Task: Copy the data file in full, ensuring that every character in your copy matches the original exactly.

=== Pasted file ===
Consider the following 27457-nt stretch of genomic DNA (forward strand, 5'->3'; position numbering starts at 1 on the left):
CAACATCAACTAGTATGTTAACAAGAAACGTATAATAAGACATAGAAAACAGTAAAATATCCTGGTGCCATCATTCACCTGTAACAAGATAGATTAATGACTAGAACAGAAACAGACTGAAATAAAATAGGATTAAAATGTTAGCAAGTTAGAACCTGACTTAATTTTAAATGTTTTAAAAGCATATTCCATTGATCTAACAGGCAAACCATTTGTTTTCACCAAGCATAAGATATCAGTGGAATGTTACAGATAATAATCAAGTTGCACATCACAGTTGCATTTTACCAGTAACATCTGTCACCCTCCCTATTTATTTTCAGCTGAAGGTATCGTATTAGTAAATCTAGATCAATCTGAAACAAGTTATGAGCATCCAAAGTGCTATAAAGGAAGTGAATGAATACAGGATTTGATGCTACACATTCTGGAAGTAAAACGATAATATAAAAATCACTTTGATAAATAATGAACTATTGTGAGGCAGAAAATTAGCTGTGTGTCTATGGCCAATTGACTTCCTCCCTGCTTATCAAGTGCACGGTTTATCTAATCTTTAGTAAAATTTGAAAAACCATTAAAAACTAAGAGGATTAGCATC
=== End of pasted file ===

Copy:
Consider the following 27457-nt stretch of genomic DNA (forward strand, 5'->3'; position numbering starts at 1 on the left):
CAACATCAACTAGTATGTTAACAAGAAACGTATAATAAGACATAGAAAACAGTAAAATATCCTGGTGCCATCATTCACCTGTAACAAGATAGATTAATGACTAGAACAGAAACAGACTGAAATAAAATAGGATTAAAATGTTAGCAAGTTAGAACCTGACTTAATTTTAAATGTTTTAAAAGCATATTCCATTGATCTAACAGGCAAACCATTTGTTTTCACCAAGCATAAGATATCAGTGGAATGTTACAGATAATAATCAAGTTGCACATCACAGTTGCATTTTACCAGTAACATCTGTCACCCTCCCTATTTATTTTCAGCTGAAGGTATCGTATTAGTAAATCTAGATCAATCTGAAACAAGTTATGAGCATCCAAAGTGCTATAAAGGAAGTGAATGAATACAGGATTTGATGCTACACATTCTGGAAGTAAAACGATAATATAAAAATCACTTTGATAAATAATGAACTATTGTGAGGCAGAAAATTAGCTGTGTGTCTATGGCCAATTGACTTCCTCCCTGCTTATCAAGTGCACGGTTTATCTAATCTTTAGTAAAATTTGAAAAACCATTAAAAACTAAGAGGATTAGCATC